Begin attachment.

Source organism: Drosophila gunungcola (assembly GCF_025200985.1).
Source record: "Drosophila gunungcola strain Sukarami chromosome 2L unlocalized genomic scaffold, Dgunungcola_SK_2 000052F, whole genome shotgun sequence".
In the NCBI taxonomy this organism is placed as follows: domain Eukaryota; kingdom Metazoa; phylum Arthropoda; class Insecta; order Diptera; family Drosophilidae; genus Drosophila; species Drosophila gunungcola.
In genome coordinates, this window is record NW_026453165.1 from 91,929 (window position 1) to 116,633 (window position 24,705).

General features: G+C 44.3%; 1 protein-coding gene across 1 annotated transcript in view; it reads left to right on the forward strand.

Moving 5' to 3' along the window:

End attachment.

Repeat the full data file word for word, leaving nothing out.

Source organism: Drosophila gunungcola (assembly GCF_025200985.1).
Source record: "Drosophila gunungcola strain Sukarami chromosome 2L unlocalized genomic scaffold, Dgunungcola_SK_2 000052F, whole genome shotgun sequence".
In the NCBI taxonomy this organism is placed as follows: domain Eukaryota; kingdom Metazoa; phylum Arthropoda; class Insecta; order Diptera; family Drosophilidae; genus Drosophila; species Drosophila gunungcola.
In genome coordinates, this window is record NW_026453165.1 from 91,929 (window position 1) to 116,633 (window position 24,705).

General features: G+C 44.3%; 1 protein-coding gene across 1 annotated transcript in view; it reads left to right on the forward strand.

Moving 5' to 3' along the window: